Schedule an Eye Exam for Age-Related Macular Degeneration Month

Woman receives eye examThe best way to maintain healthy vision and prevent eye disease is by scheduling an eye exam every year. Eye exams provide more than just a revised prescription for your eyeglasses or contact lenses. They offer a window into your overall health!

Eye Exams Help Prevent Age-Related Macular Degeneration and Low Vision

February is Age-Related Macular Degeneration Awareness Month. Age-related macular degeneration (AMD) is a disease that blurs the sharp, central vision required for activities such as reading, sewing and driving. Because AMD develops slowly and without pain, it can often go unnoticed.

Low vision is one of the first symptoms of AMD. It is a condition that occurs when you have lost a certain amount of eyesight, and it becomes difficult or impossible to complete normal tasks. Not all low vision is caused by AMD, but an eye exam can help determine the source of low vision. Sometimes, low vision can be improved with corrective lenses, medication or surgery.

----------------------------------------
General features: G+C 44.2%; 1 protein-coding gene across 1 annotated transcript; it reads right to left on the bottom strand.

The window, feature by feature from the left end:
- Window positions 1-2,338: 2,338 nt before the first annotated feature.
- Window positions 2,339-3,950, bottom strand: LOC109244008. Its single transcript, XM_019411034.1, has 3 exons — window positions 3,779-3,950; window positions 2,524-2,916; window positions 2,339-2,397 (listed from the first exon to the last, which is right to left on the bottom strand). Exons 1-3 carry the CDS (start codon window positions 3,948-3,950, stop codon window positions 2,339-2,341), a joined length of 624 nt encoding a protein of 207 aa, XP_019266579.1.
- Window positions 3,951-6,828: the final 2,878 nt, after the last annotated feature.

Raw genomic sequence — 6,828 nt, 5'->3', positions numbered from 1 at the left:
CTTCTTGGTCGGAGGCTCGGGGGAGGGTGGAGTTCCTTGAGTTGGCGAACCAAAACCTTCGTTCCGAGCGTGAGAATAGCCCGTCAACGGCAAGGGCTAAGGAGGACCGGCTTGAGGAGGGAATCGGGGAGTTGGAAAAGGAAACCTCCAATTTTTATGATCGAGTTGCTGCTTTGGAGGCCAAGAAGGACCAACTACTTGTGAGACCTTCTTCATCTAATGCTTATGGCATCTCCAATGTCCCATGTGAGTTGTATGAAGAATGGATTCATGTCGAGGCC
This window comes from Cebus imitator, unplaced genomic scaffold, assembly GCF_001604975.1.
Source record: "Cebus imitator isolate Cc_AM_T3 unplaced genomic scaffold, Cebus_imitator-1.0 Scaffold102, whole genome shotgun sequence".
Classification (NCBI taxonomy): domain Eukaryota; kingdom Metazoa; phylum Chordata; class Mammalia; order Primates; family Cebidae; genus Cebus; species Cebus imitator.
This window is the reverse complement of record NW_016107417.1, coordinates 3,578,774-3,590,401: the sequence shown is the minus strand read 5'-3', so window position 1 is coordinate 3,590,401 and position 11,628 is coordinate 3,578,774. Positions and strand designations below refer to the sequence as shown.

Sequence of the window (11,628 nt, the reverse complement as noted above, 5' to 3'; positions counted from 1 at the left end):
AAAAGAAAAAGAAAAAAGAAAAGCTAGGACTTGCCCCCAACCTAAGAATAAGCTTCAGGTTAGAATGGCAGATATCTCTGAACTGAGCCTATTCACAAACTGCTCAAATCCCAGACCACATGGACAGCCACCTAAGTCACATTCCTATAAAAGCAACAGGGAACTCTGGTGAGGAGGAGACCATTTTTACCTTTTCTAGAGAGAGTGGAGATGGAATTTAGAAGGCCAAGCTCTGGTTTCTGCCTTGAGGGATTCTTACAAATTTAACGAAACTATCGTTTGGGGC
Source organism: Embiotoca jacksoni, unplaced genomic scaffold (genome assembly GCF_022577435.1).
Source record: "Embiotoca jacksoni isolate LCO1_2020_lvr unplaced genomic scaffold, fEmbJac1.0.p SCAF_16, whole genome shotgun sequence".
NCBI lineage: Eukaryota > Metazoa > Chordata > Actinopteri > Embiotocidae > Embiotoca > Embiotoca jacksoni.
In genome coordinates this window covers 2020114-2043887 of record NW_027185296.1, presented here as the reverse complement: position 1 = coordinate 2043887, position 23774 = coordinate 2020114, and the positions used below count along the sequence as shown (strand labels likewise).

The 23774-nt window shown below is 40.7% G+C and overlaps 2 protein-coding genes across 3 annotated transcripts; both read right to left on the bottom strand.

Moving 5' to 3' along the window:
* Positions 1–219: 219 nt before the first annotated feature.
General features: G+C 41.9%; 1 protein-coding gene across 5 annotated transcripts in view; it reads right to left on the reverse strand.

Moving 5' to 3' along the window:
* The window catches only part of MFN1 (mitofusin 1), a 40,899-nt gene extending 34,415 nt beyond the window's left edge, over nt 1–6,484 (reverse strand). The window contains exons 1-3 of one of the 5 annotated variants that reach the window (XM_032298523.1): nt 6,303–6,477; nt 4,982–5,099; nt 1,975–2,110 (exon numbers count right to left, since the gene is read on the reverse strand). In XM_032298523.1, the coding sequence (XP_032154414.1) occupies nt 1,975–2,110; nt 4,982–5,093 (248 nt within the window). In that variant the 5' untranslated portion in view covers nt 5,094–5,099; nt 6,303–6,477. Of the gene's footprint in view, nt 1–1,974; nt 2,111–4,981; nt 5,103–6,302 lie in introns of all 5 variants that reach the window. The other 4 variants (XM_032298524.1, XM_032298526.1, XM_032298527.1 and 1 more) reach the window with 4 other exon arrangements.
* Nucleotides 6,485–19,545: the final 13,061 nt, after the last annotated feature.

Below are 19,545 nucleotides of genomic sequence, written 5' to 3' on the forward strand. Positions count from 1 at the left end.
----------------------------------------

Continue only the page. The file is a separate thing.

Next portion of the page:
Eye Exams Offer Early Eye Disease Detection

Several eye diseases, including glaucoma and diabetic retinopathy, have no warning signs in the early stages and require an eye exam for early intervention. Both of these conditions can cause permanent vision loss, but sight can be preserved if they are diagnosed in a timely manner. Seeing your eye doctor on a regular basis can protect your vision and independence.

Make an Appointment with Your Ophthalmologist

Preventative vision care can help keep your eyesight clear for years to come. If it has been a year or more since your last eye check-up, call your ophthalmologist. To find a board-certified eye doctor in your area, use our Physician Locator tool.

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